August 4, 1998

Hon. Kofi Annan
Secretary General, The United Nations
Fax: 1-212-963-2155

Hon. Ali Alatas
Foreign Minister, Republic of Indonesia
c/o Indonesian Mission to the United Nations
fax: 1-212-972-9780

Hon. Jaime Gama
Foreign Minister, Portugal
c/o Portuguese Mission to the United Nations
fax: 1-212-355-1124

Dear Sirs:

We are writing to encourage your efforts to solve the question of East Timor as you meet over the next two days.

It has been a long and difficult process, and we share your desire to resolve it expeditiously. But we want you to ensure that the human and political rights of the people of East Timor are respected.

The International Federation for East Timor includes more than 25 non-governmental organizations from all over the world. Many of us have worked closely on East Timor for decades. We are advocates and observers for the rights of the East Timorese people.

This week, as many times before, the people of East Timor are excluded from the discussions. Although the Timorese are grateful for Portugal's efforts to represent them, the Timorese cannot be expected to accept a settlement that has been agreed only by others. As the General Assembly, Security Council and International Court of Justice have repeatedly stated, the Timorese people have an inviolable legal and moral right to self-determination. In order to make real and legitimate progress, these negotiations must include representatives of the Timorese resistance. The Indonesian government must negotiate directly with East Timorese leader Xanana Gusmão, whose release from prison is a necessary precondition for his participation.

In recent weeks, Mr. Alatas and other Indonesian officials have proposed "limited autonomy" for East Timor, marking a slight change from the hard line taken under ex-President Suharto. Apparently the Habibie government recognizes the high level of concern for East Timor among the international community, and is bending slightly in response.

Indonesia's "autonomy" proposal is grossly inadequate. Not only does it retain fiscal policy and other key powers in Jakarta, but it transgresses the right of the East Timorese people to determine their own political structure. Their legal and moral right to self-determination cannot be negotiated away, but must be realized via a U.N.-supervised referendum that includes the option of independence. Negotiated autonomy, accompanied by military withdrawal, could be an interim step toward creating an atmosphere in which a fair referendum could be conducted. But it is only a means, not an end, without acceptance by the people of East Timor.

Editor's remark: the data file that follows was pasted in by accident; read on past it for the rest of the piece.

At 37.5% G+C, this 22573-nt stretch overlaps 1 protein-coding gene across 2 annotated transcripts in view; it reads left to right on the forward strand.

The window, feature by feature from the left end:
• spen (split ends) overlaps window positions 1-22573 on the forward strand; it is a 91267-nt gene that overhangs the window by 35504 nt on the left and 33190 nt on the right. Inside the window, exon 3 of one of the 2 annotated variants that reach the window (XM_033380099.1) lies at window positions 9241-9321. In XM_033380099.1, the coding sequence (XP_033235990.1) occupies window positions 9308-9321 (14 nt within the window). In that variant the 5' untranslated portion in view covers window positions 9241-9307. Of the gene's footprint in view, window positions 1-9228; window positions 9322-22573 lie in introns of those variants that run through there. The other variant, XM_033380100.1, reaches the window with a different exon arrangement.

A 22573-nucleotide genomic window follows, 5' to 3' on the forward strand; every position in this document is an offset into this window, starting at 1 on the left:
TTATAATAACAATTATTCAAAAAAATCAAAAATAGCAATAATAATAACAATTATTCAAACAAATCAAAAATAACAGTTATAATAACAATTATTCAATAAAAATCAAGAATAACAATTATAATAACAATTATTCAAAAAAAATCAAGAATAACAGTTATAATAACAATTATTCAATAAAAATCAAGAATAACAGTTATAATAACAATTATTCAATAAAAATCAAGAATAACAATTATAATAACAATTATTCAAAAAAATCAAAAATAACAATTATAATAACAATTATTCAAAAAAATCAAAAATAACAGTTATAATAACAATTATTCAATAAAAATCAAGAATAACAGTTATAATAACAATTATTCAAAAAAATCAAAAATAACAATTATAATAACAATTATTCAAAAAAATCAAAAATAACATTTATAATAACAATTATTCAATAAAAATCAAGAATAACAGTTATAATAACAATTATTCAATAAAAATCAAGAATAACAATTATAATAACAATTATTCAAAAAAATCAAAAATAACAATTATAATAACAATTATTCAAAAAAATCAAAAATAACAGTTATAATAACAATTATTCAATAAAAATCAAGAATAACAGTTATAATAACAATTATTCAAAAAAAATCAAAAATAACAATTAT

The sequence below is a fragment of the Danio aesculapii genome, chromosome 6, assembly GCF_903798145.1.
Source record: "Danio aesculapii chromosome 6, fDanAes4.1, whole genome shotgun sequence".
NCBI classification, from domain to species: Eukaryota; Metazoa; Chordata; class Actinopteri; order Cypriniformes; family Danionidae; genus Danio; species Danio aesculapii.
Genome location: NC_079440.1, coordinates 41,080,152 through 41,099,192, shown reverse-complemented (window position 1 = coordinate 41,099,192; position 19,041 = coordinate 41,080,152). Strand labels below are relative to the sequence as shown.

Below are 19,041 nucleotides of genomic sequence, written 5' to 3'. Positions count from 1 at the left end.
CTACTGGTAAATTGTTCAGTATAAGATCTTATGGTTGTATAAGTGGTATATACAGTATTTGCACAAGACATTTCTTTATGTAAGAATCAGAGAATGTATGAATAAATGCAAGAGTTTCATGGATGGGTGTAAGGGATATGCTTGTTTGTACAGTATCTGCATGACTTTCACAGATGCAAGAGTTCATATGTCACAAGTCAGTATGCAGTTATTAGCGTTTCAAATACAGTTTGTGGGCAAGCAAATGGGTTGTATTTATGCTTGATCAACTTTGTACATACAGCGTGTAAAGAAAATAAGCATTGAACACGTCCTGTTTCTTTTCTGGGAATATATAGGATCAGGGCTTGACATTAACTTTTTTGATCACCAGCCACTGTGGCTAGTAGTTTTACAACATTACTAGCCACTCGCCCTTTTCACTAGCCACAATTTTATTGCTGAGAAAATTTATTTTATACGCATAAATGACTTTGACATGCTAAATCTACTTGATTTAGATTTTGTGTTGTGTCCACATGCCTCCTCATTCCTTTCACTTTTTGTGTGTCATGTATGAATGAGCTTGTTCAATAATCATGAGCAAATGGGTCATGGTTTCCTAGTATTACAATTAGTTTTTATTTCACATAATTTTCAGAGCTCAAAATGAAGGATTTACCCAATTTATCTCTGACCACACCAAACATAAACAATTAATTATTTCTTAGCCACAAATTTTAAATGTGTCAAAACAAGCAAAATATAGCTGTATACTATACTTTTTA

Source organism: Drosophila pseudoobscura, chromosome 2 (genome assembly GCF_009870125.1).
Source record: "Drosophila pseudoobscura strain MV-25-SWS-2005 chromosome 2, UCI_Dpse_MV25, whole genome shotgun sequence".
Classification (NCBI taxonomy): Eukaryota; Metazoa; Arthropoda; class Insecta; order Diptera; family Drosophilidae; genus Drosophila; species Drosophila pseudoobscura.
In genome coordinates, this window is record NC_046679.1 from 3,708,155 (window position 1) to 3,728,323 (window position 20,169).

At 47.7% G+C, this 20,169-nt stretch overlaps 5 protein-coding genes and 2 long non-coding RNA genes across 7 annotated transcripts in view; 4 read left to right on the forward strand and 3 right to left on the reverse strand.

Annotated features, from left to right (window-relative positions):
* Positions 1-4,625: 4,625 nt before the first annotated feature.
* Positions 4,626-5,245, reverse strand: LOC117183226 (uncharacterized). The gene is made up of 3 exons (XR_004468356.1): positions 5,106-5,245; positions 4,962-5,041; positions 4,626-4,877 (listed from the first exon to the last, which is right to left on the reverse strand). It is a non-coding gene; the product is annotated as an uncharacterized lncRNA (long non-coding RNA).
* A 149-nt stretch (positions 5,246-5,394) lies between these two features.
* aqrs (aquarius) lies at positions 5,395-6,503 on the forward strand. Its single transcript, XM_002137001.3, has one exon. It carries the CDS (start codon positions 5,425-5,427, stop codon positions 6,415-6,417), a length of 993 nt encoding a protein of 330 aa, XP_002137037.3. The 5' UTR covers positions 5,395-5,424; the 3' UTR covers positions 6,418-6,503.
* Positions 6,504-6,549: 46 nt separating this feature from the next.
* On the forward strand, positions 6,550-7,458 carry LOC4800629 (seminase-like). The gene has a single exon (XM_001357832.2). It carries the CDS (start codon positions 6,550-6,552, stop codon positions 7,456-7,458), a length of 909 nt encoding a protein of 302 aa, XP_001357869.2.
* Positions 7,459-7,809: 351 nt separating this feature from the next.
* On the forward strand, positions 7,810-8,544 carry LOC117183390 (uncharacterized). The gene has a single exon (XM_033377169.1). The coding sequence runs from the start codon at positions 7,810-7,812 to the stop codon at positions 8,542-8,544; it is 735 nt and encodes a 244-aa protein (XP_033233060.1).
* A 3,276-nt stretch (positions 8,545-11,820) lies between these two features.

Any autonomy, even a temporary one, must include demilitarization. Aceh, an area which already enjoys a "special status," is also a military operational zone, effectively controlled by the Indonesian armed forces. The discovery of seven mass graves in Aceh this week illustrates what "special status" means.

The Indonesian army (and its associated police and paramilitaries) continue to commit gross human rights violations in East Timor. Any proposal that does not include their complete withdrawal -- far more than the very modest and essentially cosmetic withdrawal of last week -- is unacceptable.

A recent European Union mission to East Timor noted that "there will be no lasting solution in East Timor without a firm commitment to some form of direct consultation ... of the will of the people there."

Consultation with the people of East Timor will take time -- as it will for Indonesian government policies to catch up with increasing democracy in Indonesia. But certain actions can take place even before an agreement is reached.

We call for the immediate withdrawal of all ABRI troops, and their replacement by an unarmed international presence to monitor human rights. Political prisoners should be freed, and a process of "Timorization" of the Dili's government and civil service should begin. The University should be re-opened. The All-Inclusive Intra-Timorese Dialogue should continue, with no restrictions on the discussion of political status. As that Dialogue proceeds, it should be folded into these Tripartite Talks, as a first step toward full East Timorese participation in the discussions.

You three gentlemen and your predecessors have been "confidence-building" for years, while the people of East Timorese continue to be tortured and killed under Indonesian military occupation. We urge you to be confident; to take real action toward a legitimate solution to the "problem of East Timor."

Recent changes in Indonesia have opened a window in which international law and human rights could be achievable. If you let this opportunity pass, you will have forfeited the confidence of the people of the world.

Thank you.


Charles Scheiner
U.N. Representative, International Federation for East Timor

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